Stuck for ideas? There’s a book out this year that will be the perfect gift for everyone who’s ever done a parkrun. Or even better, for those who have thought about it, and might even have signed up for it, but not actually been and done a parkrun yet.
How parkrun changed our lives * is a story book, a book of stories about people, their triumphs and sorrows, and how parkrun has had an impact on who they are and what they have become. And it emphasises the message that parkrun is about MUCH more than just running.
Here you’ll meet “the lovely Jaz” who’s not only head of volunteer management at parkrun HQ, but was also the first British Indian woman to complete 500 parkruns. You’ll meet Conrad and Jose who ran parkrun together on the day of their diamond wedding anniversary and crossed the finish line holding hands. At the other end of the age range are the delightful Pout twins, Hugo and Rory, who are popular on the parkrun buggy-scene; and Dexter who was the first ten-year old to complete 250 parkruns.
You’ll meet the people who got married during a parkrun, the crazy guy who runs it backwards, the blind man who found a new life through parkrun, and the woman who wouldn’t have cope otherwise after her husband died.
There are the volunteers who talk about the sheer joy of being there every week to do the timekeeping or marshalling. There’s the doctors who literally prescribe parkrun for a range of physical and mental health problems.
You’ll meet some running reverends who discuss if parkrun is a new religion, and – of course – you’ll meet PSH, the founder, the man who came up with this great idea for a free timed run every Saturday that now happens in 22 countries around the world.
** Eileen Jones, a member of the Gritstone Publishing co-op, is a journalist and PR working in the Lake District. She’s head witch at parkrun and will turn into a toad anyone who spells parkrun with a capital P.
IMAGINE going for your first ever trail run in the Lake District. Now imagine that you’re going for your first ever trail run, and you can’t see anything.
Dave Williams, a parkrunner and marathon runner, is blind, and has just experienced trail running for the first time, on the slopes of the Old Man of Coniston.
This is a story of determination, of overcoming life’s challenges, and believing that you can do something, and it’s here for the telling thanks to parkrun.
Dave, who lives in Worcester, has done 60 parkruns at 20 different venues, but hasn’t seen any of them. Dave was born with Leber Congenital Amaurosis, which causes sight loss at birth. I heard about him when researching my book about parkrun*; his father, Gwilym, is a member of my club, Clayton le Moors Harriers, now living in Austria, and a close friend of the husband of my running buddy, Judy Sharples.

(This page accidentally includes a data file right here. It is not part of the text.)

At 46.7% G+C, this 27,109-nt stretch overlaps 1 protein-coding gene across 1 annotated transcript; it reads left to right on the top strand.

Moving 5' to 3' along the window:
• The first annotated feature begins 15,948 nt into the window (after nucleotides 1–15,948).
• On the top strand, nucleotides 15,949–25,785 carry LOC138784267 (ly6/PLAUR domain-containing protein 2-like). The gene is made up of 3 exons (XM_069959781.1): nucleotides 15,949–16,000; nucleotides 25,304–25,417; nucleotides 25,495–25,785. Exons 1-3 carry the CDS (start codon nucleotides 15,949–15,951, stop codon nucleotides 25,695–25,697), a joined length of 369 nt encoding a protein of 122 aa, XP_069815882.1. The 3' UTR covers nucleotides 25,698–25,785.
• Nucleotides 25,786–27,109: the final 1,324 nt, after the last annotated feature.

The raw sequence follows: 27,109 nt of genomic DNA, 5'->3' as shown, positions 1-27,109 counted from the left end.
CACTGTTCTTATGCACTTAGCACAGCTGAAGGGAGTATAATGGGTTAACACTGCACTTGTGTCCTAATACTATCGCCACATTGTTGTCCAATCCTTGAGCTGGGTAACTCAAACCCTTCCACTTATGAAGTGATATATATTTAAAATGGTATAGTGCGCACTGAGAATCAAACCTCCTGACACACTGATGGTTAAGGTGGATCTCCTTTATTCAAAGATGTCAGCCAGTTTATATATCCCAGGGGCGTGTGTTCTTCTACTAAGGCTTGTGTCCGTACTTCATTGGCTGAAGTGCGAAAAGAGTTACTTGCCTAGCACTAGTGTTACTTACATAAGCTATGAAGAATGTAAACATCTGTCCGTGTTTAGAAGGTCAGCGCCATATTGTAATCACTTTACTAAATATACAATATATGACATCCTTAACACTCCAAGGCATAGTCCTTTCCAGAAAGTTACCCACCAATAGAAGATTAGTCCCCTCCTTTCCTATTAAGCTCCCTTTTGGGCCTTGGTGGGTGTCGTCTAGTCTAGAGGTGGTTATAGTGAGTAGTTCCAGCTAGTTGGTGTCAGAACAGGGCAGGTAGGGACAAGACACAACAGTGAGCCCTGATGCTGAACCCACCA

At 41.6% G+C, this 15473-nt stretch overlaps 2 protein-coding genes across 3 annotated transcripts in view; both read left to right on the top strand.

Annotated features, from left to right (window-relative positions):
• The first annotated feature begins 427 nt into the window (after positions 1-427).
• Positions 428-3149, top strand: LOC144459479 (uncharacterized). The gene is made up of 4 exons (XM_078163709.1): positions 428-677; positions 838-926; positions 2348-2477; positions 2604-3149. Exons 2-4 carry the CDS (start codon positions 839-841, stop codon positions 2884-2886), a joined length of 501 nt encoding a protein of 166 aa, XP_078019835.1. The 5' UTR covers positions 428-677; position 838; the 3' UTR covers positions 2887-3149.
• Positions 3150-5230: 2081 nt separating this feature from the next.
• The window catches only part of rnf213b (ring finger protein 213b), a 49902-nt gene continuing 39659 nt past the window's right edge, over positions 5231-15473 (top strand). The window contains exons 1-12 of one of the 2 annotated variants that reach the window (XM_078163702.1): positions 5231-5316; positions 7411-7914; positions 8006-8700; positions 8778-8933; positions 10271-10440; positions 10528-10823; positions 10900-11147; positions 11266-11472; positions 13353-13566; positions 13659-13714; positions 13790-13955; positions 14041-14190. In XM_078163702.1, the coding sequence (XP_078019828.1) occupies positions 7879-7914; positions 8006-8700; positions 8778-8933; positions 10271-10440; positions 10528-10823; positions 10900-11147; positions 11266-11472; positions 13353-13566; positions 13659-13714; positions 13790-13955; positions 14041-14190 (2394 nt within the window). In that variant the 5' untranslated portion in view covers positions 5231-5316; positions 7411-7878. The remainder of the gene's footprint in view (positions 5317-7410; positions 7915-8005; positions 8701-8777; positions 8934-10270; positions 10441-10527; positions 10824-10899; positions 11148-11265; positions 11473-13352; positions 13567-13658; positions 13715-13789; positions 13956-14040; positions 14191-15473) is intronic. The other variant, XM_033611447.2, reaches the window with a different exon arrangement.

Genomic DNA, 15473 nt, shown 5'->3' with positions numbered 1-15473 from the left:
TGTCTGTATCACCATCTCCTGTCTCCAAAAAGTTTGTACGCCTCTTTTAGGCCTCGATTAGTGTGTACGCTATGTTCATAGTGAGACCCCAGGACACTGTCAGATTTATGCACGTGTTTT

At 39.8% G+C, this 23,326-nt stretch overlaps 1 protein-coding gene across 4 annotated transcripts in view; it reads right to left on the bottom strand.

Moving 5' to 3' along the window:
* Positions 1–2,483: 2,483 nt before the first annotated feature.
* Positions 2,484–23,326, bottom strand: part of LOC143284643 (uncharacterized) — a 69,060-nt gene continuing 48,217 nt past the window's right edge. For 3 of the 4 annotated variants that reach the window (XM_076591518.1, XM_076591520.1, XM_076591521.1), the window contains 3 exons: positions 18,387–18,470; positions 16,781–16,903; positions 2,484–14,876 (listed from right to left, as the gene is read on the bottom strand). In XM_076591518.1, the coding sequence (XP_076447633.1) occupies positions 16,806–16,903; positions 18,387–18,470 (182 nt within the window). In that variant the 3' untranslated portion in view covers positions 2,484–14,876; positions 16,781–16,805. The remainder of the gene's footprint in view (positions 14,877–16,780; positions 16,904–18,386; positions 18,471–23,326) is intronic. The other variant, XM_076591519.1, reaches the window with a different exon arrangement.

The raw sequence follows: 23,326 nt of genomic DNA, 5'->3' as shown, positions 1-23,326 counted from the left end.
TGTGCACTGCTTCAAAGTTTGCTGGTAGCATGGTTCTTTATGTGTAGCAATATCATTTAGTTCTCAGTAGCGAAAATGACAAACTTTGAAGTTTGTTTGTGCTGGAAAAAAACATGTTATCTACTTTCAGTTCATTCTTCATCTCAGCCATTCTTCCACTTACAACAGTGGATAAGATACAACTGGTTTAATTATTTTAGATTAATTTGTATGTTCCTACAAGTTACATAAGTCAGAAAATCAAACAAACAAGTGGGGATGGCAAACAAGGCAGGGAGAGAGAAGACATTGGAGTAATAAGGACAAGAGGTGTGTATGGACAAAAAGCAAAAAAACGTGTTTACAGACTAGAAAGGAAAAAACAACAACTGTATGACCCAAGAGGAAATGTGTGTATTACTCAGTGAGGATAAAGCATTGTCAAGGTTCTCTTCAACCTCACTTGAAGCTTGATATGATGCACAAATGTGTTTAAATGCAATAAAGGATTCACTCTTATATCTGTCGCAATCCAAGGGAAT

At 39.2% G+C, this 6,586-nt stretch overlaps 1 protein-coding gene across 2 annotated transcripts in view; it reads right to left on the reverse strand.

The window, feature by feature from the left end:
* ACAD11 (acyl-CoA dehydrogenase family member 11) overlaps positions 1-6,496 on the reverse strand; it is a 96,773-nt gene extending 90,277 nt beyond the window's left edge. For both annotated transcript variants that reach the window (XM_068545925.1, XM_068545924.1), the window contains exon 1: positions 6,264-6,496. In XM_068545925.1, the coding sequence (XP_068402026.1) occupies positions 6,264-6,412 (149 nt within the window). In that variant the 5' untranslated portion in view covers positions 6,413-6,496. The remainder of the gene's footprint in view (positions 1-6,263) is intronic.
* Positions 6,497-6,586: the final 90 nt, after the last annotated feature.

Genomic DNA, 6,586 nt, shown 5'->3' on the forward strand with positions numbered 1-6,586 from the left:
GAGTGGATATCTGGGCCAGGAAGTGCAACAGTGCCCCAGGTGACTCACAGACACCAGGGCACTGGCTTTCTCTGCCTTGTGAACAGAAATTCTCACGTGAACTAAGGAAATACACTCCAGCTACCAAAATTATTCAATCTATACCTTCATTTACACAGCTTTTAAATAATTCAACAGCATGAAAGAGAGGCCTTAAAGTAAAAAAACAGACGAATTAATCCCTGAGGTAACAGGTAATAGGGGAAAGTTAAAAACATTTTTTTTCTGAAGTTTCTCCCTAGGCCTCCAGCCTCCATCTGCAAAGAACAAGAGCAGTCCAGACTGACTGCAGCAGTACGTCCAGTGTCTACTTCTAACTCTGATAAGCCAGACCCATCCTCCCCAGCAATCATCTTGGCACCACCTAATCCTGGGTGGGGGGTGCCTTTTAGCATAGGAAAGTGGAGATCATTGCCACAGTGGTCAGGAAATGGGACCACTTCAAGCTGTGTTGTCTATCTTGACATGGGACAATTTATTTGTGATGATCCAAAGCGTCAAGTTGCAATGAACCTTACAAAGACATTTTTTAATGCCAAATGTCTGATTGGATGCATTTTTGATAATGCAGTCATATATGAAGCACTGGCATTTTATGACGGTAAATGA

I heard Dave’s story, and wrote about it, loving his enthusiasm and self-deprecation (his regular guide runner, Bex, is dyspraxic and can’t always tell right from left “so between us, we manage somehow!”) and when the book came out Dave bought a copy for his family. But he couldn’t read it himself, of course, and asked if there was an audio version.
That was something I’d not considered, but contacted the RNIB (Royal National Institute for Blind People), where Dave works, and arranged for a friend, Wayne Singleton – who has the know-how and access to the technical kit – to read the book, record it, and supply the audio files to the RNIB library. From where Dave has recently borrowed it and listened to the whole book.
Then Dave said that he and his family were coming on holiday to Coniston and he asked if we could meet, and also asked if I knew anybody who could take him for a guided run as he’d always wanted to try trail-running. The multi-talented Wayne (who also has a business, The Running Concierge**, arranging trail and fell-running mini-breaks and holidays in the Lakes) is also a qualified running coach, and has experience of guide-running.
And that’s how, on a baking hot morning, Dave Williams had a taste of trail-running in the heart of Lakeland mountain country, with the man who had read the parkrun book to him. He and Wayne ran (and, wisely, sometimes walked) up the side of Church Beck, past the Coppermines Youth Hostel, and into the wilderness of Boulder Valley.
He saw nothing of it, of course, but heard the beck and the waterfalls and the cry of the buzzard overhead. He heard – from the best of all guides – the history of copper-mining in the area, and how in recent times water-power has been harnessed to create electricity, and how the top fell-runners come tumbling down these hillsides at break-neck speed.
For Dave it was a morning he’ll never forget. “I’m a road runner, I’m used to listening out for traffic, and being told where there’s a pavement step. I thought the hardest part would be the heat, and the steepness of the hills, but it was the terrain under foot that was the toughest.”